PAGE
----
Andrea and I took last weekend to enjoy the summer before it turns into a very short Autumn in a few weeks. We went up to Dalian, near Korea to enjoy the beach, sunsets and seaside beer.
As a result of the oil spill a month or so ago nearby, most of the beaches have booms (that seems to be the word the media used in the US anyway) around them: a long chain of buoys that hang about a metre deep to keep the oil away. On one of the beaches we did see some oil residue on some buoys but not much, and nothing near land. It was a month ago though, so I am not sure what it was like then. The beaches are fine, some sandy, some pebbly, most crowded with umbrellas, tents and marquees (under which the locals sit and eat on plastic tables). There were a fair few Russians too - this being the closest beach to Russia.
The city itself is pleasant enough. Some nice buildings remain from Russian and Japanese occupation from 1895-1905 (for the former) and 1905-1949 (for the latter) and there is a business district since Dalian has a busy port and does a lot of trade between Russia, Japan, and Korea. There is also some foreign companies as Dalian is China' leader in the IT outsourcing industry servicing Korea and Japan mainly. Between those areas and the shopping centres the city is much like other large and fast developing cities (behind the top cities though). It is run-down in places though generally quite nice. The two tram lines which date from, and still resemble, the first half of the century, adds some character.
We happened to be in town when there was a Dalian International fashion festival of sorts..actually the 21st which is somewhat incredible. There were various open-air performances around the city and a parade through the city with floats. Like most things in China, there was nothing much 'international' about it apart from the name, some Africans on the floats (it was weird.. There would be 2-3 pretty Chinese girls on a float with 1 African guy dancing up and down) and a few Russian performers. It was mostly Chinese kids in different outfits and each district in Dalian had a float, as did several companies, and amusingly so did the tax bureau!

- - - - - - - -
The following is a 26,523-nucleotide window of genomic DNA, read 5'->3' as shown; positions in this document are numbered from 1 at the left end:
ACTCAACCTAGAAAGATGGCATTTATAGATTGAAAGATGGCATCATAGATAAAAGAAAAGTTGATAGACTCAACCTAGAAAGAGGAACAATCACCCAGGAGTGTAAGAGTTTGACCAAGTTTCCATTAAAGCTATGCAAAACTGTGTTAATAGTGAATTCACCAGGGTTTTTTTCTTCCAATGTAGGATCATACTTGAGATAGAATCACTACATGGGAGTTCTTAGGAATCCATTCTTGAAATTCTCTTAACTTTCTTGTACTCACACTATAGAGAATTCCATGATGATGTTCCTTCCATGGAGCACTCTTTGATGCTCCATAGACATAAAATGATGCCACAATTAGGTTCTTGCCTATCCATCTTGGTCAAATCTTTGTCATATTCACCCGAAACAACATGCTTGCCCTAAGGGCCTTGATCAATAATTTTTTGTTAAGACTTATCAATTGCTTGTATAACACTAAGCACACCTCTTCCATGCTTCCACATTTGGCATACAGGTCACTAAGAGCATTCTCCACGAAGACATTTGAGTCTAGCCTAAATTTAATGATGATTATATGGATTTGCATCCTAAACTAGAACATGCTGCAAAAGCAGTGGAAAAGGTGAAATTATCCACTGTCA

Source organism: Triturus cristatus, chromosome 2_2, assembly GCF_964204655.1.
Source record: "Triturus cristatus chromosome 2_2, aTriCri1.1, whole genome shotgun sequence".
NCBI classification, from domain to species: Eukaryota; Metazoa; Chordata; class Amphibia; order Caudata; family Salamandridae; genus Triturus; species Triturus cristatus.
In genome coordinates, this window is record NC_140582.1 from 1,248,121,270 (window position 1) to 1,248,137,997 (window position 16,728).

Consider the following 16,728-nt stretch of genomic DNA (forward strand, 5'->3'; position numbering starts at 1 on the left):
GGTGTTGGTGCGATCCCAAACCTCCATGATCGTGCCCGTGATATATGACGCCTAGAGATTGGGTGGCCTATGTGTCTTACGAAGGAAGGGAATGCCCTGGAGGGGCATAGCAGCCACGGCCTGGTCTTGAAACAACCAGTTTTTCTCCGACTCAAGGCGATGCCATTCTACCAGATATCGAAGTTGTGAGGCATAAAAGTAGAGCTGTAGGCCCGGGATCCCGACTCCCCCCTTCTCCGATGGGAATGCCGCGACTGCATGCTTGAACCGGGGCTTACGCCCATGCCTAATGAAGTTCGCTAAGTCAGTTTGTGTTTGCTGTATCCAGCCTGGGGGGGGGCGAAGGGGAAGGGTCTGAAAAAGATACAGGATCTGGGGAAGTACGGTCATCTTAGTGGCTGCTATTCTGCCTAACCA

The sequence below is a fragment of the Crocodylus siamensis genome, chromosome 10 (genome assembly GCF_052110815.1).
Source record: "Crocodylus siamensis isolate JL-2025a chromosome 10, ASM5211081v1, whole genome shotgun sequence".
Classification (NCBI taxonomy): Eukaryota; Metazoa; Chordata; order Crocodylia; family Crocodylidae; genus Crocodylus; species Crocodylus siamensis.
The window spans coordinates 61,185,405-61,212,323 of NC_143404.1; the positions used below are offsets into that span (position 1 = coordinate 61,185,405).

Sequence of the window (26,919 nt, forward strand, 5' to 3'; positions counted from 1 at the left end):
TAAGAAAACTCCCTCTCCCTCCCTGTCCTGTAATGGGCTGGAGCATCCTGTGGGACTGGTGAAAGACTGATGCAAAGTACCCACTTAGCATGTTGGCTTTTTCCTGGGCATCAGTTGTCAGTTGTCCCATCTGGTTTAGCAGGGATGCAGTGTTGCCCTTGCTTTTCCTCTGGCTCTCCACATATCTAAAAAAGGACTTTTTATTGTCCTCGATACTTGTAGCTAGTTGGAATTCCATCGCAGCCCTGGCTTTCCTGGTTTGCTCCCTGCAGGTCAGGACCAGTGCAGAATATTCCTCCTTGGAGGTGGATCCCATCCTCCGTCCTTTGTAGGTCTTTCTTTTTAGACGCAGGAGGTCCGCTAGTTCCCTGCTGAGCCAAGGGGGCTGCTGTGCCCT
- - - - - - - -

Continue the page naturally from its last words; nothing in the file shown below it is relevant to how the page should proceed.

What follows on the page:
Dalian had very little traffic, but also practically zero bikes (and zero bike lanes too) -is there a direct link here? I presume there is some regulation against bikes which is strange. What Dalian does have is a fantastic slide down a hill -the kind where you get on a piece of plastic on wheels with a useless brake and career down a metal half-pipe. Wonderful fun, and a highlight of a city that is pleasant but nothing special. Most of the beaches were busy and the water rarely inviting, though it pays off to walk around the rocks to find the 'other' beach with few people on and clear water.